Tuesday, April 19, 2016

Puerto Rico is broke, but cannot declare bankruptcy

Puerto Rico is a US territory, acquired from the Spanish American War of 1898.  It's still a territory because several referendums on state hood were voted down over the years.  As a territory, Puerto Ricans are US citizens and can leave the island and settle on the mainland anytime and anywhere they wish.  Puerto Rico doesn't have to pay federal income tax, but they don't get representation in Congress. 
   Over the years, the government of Puerto Rico has be spending more than they take in from taxes.  They have been covering the shortfall by borrowing, largely from New York banks.  The money has run out, and Puerto Rico can't make payments due this year.  There just isn't any money in the treasury. 
   And, thru some lawyer's technicality Puerto Rico cannot declare bankruptcy.  Apparently when they wrote the US bankruptcy code they forgot to make any provisions for territories, as opposed to states, cities, corporations and individuals.  Puerto Rico has been agitating to get that fixed.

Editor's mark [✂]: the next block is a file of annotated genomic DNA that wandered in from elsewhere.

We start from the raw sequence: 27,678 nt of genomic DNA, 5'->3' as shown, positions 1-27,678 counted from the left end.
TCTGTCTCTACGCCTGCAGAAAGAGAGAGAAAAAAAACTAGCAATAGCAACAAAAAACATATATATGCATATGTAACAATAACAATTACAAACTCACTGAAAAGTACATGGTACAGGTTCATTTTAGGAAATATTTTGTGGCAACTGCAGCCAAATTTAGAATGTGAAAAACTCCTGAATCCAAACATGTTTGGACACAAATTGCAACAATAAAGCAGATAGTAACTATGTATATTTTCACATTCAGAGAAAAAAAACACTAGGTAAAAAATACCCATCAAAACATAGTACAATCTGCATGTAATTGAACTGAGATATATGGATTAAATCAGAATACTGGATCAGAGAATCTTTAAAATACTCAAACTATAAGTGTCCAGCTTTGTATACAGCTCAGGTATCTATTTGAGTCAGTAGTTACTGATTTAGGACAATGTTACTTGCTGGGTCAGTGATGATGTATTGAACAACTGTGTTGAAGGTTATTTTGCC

I'm not so sure.  Let things work themselves out.  The foolish lenders who offered loans to cover operating expenses to a  government that would never be able to repay, ought to loose their money.  Maybe a good stiff loss will teach bonehead banks a lesson. 
   And then Puerto Rico will have to figure out how to live within their means.  They won't be able to borrow, so they will have to cut spending and hike taxes and collect the taxes on the books.  All of these are good things.  I hear that half the population of Puerto Rico is drawing some kind of salary from the government.  Which is ridiculous. 
  And I sure don't want to spend my tax money bailing them out. 

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